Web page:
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Dev Biol. 1997 Jun 15;186(2):155-64.

Identification of metalloprotease/disintegrins in Xenopus laevis testis with a potential role in fertilization.

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Section of Molecular and Cellular Biology, University of California, Davis 95616, USA.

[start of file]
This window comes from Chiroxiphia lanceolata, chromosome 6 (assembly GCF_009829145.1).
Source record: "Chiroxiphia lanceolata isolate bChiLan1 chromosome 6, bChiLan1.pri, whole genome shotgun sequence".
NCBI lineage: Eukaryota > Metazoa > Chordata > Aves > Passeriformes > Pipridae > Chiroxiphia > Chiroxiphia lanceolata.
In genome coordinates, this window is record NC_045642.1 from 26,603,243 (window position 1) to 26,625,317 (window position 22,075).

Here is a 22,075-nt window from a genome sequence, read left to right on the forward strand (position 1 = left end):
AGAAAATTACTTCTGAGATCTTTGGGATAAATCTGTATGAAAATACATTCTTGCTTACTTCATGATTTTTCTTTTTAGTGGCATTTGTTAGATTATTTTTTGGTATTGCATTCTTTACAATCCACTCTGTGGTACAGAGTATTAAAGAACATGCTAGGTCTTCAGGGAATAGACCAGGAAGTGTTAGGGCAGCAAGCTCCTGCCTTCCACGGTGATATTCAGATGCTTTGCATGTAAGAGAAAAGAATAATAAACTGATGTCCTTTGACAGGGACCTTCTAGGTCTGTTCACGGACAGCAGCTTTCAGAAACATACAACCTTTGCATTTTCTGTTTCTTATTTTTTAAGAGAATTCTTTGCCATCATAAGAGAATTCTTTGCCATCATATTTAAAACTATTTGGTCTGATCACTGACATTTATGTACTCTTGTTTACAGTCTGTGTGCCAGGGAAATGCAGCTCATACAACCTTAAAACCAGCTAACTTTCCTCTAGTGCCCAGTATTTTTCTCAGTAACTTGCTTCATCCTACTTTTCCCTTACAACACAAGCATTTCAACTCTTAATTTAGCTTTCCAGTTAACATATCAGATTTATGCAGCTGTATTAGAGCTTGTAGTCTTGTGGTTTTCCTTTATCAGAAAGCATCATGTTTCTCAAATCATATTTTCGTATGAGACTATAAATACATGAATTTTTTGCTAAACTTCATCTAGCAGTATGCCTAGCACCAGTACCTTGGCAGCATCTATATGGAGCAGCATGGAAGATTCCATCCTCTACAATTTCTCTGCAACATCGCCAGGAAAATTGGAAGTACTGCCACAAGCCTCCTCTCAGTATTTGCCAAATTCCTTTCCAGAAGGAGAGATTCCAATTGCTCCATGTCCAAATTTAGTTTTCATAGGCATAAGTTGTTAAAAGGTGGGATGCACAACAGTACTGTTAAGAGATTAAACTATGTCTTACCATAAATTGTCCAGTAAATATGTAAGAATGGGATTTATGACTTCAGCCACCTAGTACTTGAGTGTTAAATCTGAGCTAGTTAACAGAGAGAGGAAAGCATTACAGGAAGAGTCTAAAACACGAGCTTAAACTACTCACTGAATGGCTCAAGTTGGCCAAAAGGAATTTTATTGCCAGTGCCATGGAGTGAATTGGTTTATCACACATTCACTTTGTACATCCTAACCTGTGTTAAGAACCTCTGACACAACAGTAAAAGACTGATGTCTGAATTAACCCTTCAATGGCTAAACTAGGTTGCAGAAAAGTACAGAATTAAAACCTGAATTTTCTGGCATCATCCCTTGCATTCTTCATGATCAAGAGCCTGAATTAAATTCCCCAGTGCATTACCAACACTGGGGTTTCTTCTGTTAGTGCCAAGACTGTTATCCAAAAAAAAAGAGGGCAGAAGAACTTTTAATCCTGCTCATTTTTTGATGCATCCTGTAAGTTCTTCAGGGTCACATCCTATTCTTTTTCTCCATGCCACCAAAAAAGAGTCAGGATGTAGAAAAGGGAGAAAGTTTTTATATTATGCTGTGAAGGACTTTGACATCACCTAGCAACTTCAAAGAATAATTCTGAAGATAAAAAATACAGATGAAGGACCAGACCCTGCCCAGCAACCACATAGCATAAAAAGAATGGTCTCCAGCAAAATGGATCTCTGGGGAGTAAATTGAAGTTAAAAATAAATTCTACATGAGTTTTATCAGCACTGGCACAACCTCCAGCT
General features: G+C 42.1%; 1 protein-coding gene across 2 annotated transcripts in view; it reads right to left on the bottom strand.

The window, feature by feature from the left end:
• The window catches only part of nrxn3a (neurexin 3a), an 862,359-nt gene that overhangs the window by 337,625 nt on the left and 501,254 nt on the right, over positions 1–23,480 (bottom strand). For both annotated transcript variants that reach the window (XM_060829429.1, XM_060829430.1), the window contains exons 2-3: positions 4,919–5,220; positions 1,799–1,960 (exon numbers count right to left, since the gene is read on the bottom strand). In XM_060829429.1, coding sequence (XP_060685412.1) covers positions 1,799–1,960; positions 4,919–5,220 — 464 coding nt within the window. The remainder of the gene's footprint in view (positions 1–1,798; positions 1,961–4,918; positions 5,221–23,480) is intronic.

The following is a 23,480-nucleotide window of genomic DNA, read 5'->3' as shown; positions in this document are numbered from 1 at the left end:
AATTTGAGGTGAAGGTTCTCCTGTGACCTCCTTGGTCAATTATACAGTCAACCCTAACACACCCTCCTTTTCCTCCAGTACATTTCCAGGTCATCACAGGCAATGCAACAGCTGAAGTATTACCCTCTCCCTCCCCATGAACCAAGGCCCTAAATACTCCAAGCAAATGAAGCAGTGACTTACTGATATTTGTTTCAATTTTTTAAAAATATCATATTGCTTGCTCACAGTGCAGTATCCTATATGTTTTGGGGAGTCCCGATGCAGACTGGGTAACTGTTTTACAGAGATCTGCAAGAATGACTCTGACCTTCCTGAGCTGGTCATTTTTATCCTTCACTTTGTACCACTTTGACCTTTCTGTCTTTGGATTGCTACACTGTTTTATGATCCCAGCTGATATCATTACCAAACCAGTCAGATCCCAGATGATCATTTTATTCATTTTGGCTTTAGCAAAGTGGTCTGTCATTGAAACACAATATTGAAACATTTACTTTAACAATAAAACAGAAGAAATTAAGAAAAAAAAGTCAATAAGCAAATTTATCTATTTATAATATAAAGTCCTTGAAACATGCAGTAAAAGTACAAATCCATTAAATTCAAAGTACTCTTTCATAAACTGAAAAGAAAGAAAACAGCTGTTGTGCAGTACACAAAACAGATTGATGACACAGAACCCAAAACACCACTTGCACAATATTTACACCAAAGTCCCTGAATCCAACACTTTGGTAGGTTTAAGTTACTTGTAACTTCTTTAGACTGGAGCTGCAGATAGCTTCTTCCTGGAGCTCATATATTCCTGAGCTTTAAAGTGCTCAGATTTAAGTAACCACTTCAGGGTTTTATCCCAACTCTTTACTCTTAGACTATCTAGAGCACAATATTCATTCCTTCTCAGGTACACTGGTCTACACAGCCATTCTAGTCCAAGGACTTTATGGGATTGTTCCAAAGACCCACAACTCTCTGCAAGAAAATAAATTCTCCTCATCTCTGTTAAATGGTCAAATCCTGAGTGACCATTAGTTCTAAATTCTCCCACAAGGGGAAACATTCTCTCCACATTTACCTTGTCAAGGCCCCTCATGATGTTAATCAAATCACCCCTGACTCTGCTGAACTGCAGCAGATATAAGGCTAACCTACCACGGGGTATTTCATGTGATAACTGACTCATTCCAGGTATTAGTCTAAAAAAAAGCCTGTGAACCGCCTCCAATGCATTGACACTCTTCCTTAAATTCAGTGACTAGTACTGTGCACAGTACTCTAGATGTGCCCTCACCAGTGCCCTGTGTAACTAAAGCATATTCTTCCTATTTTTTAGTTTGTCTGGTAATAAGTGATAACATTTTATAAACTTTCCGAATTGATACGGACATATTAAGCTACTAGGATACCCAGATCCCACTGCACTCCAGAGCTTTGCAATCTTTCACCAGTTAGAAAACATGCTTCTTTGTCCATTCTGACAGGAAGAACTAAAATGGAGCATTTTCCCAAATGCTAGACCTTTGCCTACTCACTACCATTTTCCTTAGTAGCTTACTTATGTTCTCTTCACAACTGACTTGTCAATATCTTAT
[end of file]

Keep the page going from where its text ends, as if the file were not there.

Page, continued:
Proteins containing a membrane-anchored metalloprotease domain, a disintegrin domain, and a cysteine-rich region (MDC proteins) are thought to play an important role in mammalian fertilization, as well as in somatic cell-cell interactions. We have identified PCR sequence tags encoding the disintegrin domain of five distinct MDC proteins from Xenopus laevis testis cDNA. Four of these sequence tags (xMDC9, xMDC11.1, xMDC11.2, and xMDC13) showed strong similarity to known mammalian MDC proteins, whereas the fifth (xMDC16) apparently represents a novel family member. Northern blot analysis revealed that the mRNA for xMDC16 was only expressed in testis, and not in heart, muscle, liver, ovaries, or eggs, whereas the mRNAs corresponding to the four other PCR products were expressed in testis and in some or all somatic tissues tested. The xMDC16 protein sequence, as predicted from the full-length cDNA, contains a metalloprotease domain with the active-site sequence HEXXH, a disintegrin domain, a cysteine-rich region, an EGF repeat, a transmembrane domain, and a short cytoplasmic tail. To study a potential role for these xMDC proteins in fertilization, peptides corresponding to the predicted integrin-binding domain of each protein were tested for their ability to inhibit X. laevis fertilization. Cyclic and linear xMDC16 peptides inhibited fertilization in a concentration-dependent manner, whereas xMDC16 peptides that were scrambled or had certain amino acid replacements in the predicted integrin-binding domain did not affect fertilization. Cyclic and linear xMDC9 peptides and linear xMDC13 peptides also inhibited fertilization similarly to xMDC16 peptides, whereas peptides corresponding to the predicted integrin-binding site of xMDC11.1 and xMDC11.2 did not. These results are discussed in the context of a model in which multiple MDC protein-receptor interactions are necessary for fertilization to occur.

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